Ros Altmann conveniently glosses over the history of care home ownership and, in doing so, omits one of the main causes of the current crisis (The lesson of the Covid-19 care homes tragedy: renationalising is no longer taboo, 6 July). Responsibility for care homes was not “passed from the NHS to local authorities” in the 1980s; they were privatised, by the first Thatcher government. This policy had two dimensions. On the one hand, local authority social care budgets were cut and, on the other, private providers were given financial incentives to enter the newly created market. The full cost of care for those on low incomes was met by the government, but only for those in private homes. The result was an explosion in private homes, and the budget grew exponentially (so, later, it had to be cut).
The initial promise of small “homely homes” was soon ditched as private providers sought to maximise profits by expansion. This legacy still bedevils social care today. Until it is restored to democratic oversight and funded to the same quality levels as the NHS, social care will continue to be the poor relation of the welfare state.
Professor of social policy and social gerontology, University of Sheffield
• Taking care homes into the public sector is certainly not taboo as far as I and others working and researching in this field for many years are concerned. We’re all for it. And there are many more reasons why it would be a good thing in addition to those that Ros Altmann suggests – all making social care a more humane, fair and caring service for citizens.
But what is particularly welcome is to know that Altmann, in backing nationalisation, is also a Conservative peer. Could it be a sign that a cross-party agreement might finally become possible? This may be the golden opportunity we’ve all been waiting for – not for a quick fix, which so far has always failed to materialise under a welter of inter-party fighting, but for a genuine resolution of a seemingly intractable problem. With the Tories currently looking to the state to solve its Covid-19-related problems, and with money to spend, a fair and humane social care system to partner the NHS, all within the public sector, may just become possible.
• Ros Altmann makes a good case for the reform of care homes, but the domiciliary care system is equally in need of scrutiny where dementia patients are concerned, again highlighted by recent events. My husband, in the late stages of dementia and cared for at home by me, developed an infection at the height of the coronavirus pandemic in April. He was diagnosed over the phone by a doctor from the 111 service, and a team of nurses and carers visited three times a day. This was a time-limited service. Admission to hospital was not an option because of the virus. It became obvious that his condition was deteriorating, and he needed ongoing care as the time-limited service came to an end.
A social worker informed me by telephone that she was arranging a care package for my husband, that she would not be coming to assess him because of lockdown, and that as I had over the threshold of savings, I would have to pay for the care. The stress at being given this information while watching my beloved husband approaching death was indescribable. Eventually, by my own efforts, a fast-track assessment of his condition took place, and two days later my husband died.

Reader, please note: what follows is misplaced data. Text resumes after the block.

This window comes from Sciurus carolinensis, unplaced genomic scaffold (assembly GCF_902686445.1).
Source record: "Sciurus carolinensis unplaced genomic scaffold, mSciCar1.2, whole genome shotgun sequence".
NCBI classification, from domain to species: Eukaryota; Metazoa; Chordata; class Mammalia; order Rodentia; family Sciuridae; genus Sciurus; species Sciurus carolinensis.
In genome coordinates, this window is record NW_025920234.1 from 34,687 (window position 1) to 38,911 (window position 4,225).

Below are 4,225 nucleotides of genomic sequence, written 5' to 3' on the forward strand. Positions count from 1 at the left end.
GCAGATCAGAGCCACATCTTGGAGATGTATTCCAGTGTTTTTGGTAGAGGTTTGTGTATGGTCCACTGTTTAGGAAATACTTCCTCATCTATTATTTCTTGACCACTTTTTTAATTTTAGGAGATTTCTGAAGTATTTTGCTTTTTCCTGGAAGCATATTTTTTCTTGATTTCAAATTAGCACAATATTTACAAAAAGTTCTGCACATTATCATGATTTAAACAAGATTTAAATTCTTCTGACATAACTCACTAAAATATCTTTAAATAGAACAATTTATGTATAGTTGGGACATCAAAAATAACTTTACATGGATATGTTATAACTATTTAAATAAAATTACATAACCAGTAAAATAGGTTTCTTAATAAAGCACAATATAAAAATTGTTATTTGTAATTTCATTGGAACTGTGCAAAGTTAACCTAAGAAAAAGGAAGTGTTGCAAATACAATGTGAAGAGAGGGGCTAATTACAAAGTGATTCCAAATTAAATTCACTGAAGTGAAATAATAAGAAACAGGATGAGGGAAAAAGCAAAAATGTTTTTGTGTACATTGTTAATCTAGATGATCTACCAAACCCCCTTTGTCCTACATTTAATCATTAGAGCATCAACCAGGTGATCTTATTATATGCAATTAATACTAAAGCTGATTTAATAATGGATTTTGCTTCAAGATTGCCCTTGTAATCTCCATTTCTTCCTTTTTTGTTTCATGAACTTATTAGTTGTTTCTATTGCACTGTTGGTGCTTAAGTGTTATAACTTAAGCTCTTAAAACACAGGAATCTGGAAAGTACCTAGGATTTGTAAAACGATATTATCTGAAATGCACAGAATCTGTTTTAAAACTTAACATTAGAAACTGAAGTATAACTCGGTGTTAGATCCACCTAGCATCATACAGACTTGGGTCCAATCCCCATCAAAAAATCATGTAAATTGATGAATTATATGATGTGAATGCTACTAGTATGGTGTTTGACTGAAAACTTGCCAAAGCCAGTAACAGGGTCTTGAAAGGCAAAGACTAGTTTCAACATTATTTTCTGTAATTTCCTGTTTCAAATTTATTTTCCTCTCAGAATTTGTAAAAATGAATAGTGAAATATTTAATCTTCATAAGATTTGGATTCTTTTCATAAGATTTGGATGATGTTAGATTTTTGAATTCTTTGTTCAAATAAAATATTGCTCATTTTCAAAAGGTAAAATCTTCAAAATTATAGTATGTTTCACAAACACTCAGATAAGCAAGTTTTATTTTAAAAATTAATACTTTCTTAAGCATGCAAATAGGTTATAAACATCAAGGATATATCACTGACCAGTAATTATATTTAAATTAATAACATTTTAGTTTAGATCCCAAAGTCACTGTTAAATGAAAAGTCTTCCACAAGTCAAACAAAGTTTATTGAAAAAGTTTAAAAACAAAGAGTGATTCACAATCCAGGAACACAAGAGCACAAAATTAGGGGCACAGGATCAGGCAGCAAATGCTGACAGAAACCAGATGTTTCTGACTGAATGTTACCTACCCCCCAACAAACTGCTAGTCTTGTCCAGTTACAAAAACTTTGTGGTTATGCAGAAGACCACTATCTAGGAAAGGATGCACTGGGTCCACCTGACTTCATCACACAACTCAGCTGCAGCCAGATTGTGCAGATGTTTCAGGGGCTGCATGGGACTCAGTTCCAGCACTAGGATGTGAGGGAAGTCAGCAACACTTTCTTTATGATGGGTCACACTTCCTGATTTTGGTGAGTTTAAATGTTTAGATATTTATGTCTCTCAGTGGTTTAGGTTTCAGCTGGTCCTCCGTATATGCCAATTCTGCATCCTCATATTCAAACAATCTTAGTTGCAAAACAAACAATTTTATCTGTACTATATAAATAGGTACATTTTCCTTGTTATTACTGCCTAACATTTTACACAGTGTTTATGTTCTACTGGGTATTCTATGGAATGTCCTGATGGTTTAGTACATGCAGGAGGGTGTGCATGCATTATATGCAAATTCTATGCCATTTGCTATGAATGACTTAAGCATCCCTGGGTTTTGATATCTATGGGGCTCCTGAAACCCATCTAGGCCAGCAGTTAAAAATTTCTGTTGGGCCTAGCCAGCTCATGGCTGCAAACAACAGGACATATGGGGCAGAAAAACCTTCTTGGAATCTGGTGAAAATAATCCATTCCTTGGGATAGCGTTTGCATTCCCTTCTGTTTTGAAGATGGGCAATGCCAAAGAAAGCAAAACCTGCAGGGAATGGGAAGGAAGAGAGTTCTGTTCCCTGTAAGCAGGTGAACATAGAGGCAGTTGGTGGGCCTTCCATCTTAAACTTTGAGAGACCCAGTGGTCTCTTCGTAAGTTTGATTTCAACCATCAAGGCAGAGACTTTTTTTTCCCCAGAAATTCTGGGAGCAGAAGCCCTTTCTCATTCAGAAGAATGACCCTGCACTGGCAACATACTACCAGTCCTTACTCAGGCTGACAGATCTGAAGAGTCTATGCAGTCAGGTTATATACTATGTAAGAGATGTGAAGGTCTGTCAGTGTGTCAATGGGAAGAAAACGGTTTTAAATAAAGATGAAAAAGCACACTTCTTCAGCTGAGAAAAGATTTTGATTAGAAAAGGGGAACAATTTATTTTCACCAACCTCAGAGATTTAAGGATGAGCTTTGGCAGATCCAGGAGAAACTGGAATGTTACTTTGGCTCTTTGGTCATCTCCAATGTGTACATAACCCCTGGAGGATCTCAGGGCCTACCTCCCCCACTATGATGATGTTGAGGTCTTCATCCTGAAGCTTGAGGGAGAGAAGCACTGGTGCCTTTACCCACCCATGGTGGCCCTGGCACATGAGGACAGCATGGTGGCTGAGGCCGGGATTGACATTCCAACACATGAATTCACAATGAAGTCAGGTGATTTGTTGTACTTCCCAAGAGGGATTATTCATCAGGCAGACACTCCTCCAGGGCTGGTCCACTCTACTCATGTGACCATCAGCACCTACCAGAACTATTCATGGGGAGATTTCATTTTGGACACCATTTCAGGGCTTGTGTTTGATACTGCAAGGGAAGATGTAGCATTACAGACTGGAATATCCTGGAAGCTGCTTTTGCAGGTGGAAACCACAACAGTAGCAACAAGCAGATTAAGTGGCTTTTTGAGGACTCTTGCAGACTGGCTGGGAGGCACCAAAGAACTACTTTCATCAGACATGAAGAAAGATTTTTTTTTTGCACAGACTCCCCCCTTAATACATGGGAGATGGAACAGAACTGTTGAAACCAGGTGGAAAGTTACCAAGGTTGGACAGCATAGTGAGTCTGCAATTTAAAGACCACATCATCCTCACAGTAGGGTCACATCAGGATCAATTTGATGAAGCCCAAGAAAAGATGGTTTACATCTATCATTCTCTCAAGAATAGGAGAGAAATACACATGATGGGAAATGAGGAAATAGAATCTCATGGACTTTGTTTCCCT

How can it be right for such gross discrimination against those with dementia to take place? Surely people with dementia dying at home are entitled to the same care as anyone else.
• How brilliantly serendipitous of you to carry the piece by Stephen Reicher (Boris Johnson’s blundering was political genius. But now that moment has passed, 6 July) at the same time as reporting that Boris Johnson felt it appropriate to castigate care home staff for not following procedures (Fury as Boris Johnson accuses care homes over high Covid-19 death toll, 6 July). Mr Johnson has once again given a clear example of how he is not only capable of blundering on, but also of being out of step with the nation and most of his own advisers. As Prof Reicher rightly points out, an effective leader can only operate in concert with their followers. The time is now that the “followers” will no longer follow such blundering.
Dr Simon Gibbs
Reader in educational psychology, Newcastle University
• My husband has late-stage Alzheimer’s and is resident in a small privately owned care home. A week before lockdown, the manager took the decision to close and refused to take in anyone leaving hospital. The staff agreed to work on site, sleeping in caravans and having only virtual contact with their families. With great difficulty and expense, she managed to keep up with the demand for basic personal protective equipment supplies and was grateful to local businesses for donating face shields made on their 3D printers.
Testing was not available until nearly a month later, and even then results took a long time to come through. Her amazing efforts were successful, and there have been no cases among staff or residents. No “protective ring” around care homes was indicated. If she could predict the issues raised by coronavirus, how come Boris Johnson and his cohort failed to do so? His attempt to lay the blame at the door of the care homes is a shameful lie.
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